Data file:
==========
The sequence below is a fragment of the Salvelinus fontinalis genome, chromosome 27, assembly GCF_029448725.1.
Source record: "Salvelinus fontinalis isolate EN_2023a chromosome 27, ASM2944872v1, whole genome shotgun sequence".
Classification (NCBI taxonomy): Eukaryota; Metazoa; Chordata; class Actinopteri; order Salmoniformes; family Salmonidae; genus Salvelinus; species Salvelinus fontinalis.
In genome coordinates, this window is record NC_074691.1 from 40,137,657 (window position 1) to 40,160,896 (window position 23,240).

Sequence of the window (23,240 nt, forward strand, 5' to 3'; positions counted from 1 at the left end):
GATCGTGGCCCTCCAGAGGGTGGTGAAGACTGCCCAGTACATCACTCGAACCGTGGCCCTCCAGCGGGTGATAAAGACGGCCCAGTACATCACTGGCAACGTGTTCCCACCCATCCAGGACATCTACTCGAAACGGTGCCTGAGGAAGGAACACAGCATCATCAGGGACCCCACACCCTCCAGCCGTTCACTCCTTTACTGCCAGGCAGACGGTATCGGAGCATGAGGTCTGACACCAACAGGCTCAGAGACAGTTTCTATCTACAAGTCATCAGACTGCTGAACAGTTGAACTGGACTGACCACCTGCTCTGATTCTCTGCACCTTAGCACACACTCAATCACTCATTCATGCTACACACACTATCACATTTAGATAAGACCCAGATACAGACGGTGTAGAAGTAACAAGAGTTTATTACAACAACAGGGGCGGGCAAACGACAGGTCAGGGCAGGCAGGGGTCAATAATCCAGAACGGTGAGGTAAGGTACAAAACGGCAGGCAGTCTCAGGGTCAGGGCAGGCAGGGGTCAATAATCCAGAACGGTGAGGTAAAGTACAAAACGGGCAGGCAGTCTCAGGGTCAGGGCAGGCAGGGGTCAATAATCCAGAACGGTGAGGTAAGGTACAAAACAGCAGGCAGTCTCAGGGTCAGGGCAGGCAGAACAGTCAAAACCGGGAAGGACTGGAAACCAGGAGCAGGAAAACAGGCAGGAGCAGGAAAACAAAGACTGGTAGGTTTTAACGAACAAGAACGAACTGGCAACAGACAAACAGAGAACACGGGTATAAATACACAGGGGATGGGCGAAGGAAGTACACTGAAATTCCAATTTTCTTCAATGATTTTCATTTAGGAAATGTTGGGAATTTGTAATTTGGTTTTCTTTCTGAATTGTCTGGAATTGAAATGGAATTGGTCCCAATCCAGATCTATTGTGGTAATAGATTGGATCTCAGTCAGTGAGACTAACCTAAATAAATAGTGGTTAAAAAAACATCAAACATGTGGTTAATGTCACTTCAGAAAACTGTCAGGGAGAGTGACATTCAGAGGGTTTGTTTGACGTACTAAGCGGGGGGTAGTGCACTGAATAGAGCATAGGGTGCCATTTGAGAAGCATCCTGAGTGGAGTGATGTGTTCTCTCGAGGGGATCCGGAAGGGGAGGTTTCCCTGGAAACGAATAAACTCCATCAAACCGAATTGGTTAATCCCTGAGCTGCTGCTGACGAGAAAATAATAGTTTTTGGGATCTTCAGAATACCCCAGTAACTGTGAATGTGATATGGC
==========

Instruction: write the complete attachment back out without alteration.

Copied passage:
The sequence below is a fragment of the Salvelinus fontinalis genome, chromosome 27, assembly GCF_029448725.1.
Source record: "Salvelinus fontinalis isolate EN_2023a chromosome 27, ASM2944872v1, whole genome shotgun sequence".
Classification (NCBI taxonomy): Eukaryota; Metazoa; Chordata; class Actinopteri; order Salmoniformes; family Salmonidae; genus Salvelinus; species Salvelinus fontinalis.
In genome coordinates, this window is record NC_074691.1 from 40,137,657 (window position 1) to 40,160,896 (window position 23,240).

Sequence of the window (23,240 nt, forward strand, 5' to 3'; positions counted from 1 at the left end):
GATCGTGGCCCTCCAGAGGGTGGTGAAGACTGCCCAGTACATCACTCGAACCGTGGCCCTCCAGCGGGTGATAAAGACGGCCCAGTACATCACTGGCAACGTGTTCCCACCCATCCAGGACATCTACTCGAAACGGTGCCTGAGGAAGGAACACAGCATCATCAGGGACCCCACACCCTCCAGCCGTTCACTCCTTTACTGCCAGGCAGACGGTATCGGAGCATGAGGTCTGACACCAACAGGCTCAGAGACAGTTTCTATCTACAAGTCATCAGACTGCTGAACAGTTGAACTGGACTGACCACCTGCTCTGATTCTCTGCACCTTAGCACACACTCAATCACTCATTCATGCTACACACACTATCACATTTAGATAAGACCCAGATACAGACGGTGTAGAAGTAACAAGAGTTTATTACAACAACAGGGGCGGGCAAACGACAGGTCAGGGCAGGCAGGGGTCAATAATCCAGAACGGTGAGGTAAGGTACAAAACGGCAGGCAGTCTCAGGGTCAGGGCAGGCAGGGGTCAATAATCCAGAACGGTGAGGTAAAGTACAAAACGGGCAGGCAGTCTCAGGGTCAGGGCAGGCAGGGGTCAATAATCCAGAACGGTGAGGTAAGGTACAAAACAGCAGGCAGTCTCAGGGTCAGGGCAGGCAGAACAGTCAAAACCGGGAAGGACTGGAAACCAGGAGCAGGAAAACAGGCAGGAGCAGGAAAACAAAGACTGGTAGGTTTTAACGAACAAGAACGAACTGGCAACAGACAAACAGAGAACACGGGTATAAATACACAGGGGATGGGCGAAGGAAGTACACTGAAATTCCAATTTTCTTCAATGATTTTCATTTAGGAAATGTTGGGAATTTGTAATTTGGTTTTCTTTCTGAATTGTCTGGAATTGAAATGGAATTGGTCCCAATCCAGATCTATTGTGGTAATAGATTGGATCTCAGTCAGTGAGACTAACCTAAATAAATAGTGGTTAAAAAAACATCAAACATGTGGTTAATGTCACTTCAGAAAACTGTCAGGGAGAGTGACATTCAGAGGGTTTGTTTGACGTACTAAGCGGGGGGTAGTGCACTGAATAGAGCATAGGGTGCCATTTGAGAAGCATCCTGAGTGGAGTGATGTGTTCTCTCGAGGGGATCCGGAAGGGGAGGTTTCCCTGGAAACGAATAAACTCCATCAAACCGAATTGGTTAATCCCTGAGCTGCTGCTGACGAGAAAATAATAGTTTTTGGGATCTTCAGAATACCCCAGTAACTGTGAATGTGATATGGC